Abortion Rights Blog

The national pro-choice campaign
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Abortion statistics for 2010 released

ImageThe latest abortion statistics for England and Wales have been released by the Department of Health and show a stable level of the number of abortions. 189,574 abortions were carried out in 2010, a slight increase of 0.3% on the previous year’s figures. 

Responding to the data, Ann Furedi, chief executive of bpas highlighted how important equal access to abortion is to women’s lives. ‘It is notable that numbers have remained stable despite increasing investment in and promotion of longer-term methods of contraception. This shows how difficult it is for women to prevent unwanted pregnancies. Abortion is not a problem in itself. For many women abortion is a back-up to their contraception. It is a rational and ethical solution to the problem of a pregnancy that they cannot continue with.’

Despite a slight upward trend amongst all women, abortion figures for under 16s and under 18s have both dropped. The figure for under 16’s has fallen back down to the level they were at a decade ago in the year 2000, to 3.9 per 1,000. For those under 18 the figure has dropped lower than it was in 2000. These figures suggest a greater and more appropriate use of contraception amongst teenagers.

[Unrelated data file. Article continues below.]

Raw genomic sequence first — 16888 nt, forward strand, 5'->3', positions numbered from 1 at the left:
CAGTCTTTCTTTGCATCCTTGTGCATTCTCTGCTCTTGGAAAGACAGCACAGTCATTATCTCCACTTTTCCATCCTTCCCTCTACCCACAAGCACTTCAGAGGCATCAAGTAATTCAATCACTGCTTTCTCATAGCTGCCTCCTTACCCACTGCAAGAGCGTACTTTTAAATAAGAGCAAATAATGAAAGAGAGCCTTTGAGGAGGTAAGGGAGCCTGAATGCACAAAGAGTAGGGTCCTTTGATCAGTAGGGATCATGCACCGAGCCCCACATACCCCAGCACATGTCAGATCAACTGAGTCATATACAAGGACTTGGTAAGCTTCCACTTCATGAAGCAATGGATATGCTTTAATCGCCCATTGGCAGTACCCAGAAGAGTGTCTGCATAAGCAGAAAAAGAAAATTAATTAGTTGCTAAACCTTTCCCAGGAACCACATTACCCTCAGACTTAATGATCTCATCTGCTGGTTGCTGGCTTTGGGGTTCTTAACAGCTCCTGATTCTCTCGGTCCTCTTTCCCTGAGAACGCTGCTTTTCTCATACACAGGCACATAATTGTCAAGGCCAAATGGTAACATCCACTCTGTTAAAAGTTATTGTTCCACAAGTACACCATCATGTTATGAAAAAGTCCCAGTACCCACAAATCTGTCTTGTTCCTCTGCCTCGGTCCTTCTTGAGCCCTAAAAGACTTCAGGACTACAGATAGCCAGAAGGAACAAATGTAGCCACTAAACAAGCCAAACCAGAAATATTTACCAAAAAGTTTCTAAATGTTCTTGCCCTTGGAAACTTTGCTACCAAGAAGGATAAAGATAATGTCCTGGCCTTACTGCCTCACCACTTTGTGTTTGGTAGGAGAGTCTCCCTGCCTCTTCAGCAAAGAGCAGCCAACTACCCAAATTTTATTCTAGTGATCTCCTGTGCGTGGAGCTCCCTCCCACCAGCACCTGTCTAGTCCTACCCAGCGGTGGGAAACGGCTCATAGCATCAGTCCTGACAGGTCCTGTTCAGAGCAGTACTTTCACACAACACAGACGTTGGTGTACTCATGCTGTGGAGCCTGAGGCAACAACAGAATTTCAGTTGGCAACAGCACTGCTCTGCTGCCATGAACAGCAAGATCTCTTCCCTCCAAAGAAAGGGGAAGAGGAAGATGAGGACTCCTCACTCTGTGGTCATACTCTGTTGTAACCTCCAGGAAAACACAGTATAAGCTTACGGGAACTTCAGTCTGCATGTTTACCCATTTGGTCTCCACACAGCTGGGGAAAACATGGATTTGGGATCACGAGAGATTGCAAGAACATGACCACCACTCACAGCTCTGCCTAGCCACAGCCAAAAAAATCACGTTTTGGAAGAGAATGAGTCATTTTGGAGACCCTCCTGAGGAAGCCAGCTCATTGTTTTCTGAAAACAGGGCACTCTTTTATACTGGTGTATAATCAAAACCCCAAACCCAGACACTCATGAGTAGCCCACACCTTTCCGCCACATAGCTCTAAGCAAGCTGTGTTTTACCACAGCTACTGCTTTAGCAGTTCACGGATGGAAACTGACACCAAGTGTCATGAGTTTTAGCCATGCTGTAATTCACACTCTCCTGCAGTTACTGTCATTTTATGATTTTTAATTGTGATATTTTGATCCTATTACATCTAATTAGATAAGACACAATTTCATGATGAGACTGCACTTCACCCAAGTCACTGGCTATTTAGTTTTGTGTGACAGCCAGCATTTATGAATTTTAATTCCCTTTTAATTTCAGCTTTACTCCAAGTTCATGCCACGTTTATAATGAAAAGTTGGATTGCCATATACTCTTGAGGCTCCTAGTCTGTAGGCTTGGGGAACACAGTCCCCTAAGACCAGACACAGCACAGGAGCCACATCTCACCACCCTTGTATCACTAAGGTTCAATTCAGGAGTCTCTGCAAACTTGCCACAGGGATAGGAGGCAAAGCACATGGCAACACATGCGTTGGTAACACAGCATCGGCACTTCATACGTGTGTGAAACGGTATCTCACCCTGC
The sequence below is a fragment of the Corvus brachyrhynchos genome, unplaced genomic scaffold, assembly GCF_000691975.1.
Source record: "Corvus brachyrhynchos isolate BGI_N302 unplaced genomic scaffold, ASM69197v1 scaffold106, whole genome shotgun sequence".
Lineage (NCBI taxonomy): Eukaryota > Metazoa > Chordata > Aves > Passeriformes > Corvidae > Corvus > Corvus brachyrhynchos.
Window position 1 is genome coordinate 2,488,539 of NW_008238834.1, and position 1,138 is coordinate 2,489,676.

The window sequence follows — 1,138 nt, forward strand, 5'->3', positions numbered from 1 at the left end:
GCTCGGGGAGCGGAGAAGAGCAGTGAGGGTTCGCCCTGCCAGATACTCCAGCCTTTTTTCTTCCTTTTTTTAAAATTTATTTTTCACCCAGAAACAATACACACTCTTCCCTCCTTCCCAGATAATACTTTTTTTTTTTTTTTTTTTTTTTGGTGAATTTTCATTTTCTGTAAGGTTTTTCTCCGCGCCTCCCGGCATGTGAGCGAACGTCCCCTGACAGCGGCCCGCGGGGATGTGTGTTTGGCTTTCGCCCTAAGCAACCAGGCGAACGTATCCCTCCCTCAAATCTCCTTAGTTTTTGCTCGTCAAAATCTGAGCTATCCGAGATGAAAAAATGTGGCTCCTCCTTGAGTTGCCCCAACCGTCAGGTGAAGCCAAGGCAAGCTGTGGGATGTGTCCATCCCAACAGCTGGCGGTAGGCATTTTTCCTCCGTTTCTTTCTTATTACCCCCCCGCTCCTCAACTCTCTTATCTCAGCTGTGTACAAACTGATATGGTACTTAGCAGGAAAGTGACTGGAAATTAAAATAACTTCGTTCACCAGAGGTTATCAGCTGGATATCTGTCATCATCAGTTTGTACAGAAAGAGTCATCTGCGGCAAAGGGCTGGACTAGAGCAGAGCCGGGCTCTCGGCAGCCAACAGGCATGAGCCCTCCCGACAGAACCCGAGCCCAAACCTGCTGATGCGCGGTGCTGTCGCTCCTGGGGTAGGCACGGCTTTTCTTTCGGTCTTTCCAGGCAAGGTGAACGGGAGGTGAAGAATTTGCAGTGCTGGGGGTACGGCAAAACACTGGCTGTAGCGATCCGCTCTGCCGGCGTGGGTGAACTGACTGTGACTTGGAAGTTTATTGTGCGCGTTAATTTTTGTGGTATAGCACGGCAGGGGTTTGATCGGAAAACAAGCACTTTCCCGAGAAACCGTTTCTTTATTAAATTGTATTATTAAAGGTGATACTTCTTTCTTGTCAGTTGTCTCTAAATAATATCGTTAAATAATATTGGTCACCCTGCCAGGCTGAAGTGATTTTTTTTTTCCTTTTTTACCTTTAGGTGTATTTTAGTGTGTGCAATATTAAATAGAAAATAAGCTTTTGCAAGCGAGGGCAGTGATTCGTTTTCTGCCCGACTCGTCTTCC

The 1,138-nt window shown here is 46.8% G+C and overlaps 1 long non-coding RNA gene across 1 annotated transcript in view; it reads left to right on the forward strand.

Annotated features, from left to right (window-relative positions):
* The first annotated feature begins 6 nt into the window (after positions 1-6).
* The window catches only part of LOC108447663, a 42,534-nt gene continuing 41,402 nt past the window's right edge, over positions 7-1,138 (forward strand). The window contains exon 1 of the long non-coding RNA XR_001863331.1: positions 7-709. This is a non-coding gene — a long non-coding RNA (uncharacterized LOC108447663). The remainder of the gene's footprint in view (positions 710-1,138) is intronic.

Also of great significance is that the proportion of abortions carried out at under ten weeks has continued to rise: in 2010 some 76% of NHS-funded abortions took place at under 10 weeks’ gestation, compared to 74% in 2009. This is because of a number of advances in sexual health including over-the-counter access to highly sensitive tests that can detect pregnancies earlier. Also women can now self-refer directly into services. The greatest advance has been the increased availability of Early Medical Abortion, which allows abortion to be carried out in the earliest weeks of pregnancy when surgical methods may not be an option.

The abortion statistics show huge variations amongst abortion rates in England and Wales with deprivation remaining an influence. Scottish figures also show this link: in Edinburgh, for example someone from the poorest part of the Capital is twice as likely to request the procedure as his or her counterpart from the wealthiest area.

However, the figures from Scotland also highlight the great influence that sexual health campaigns have had on the number of abortions. Terminations hit their lowest level for almost 20 years across the Lothians last year and repeated sexual health campaigns have been credited with this huge drop in numbers.

Read the full Department of Health data here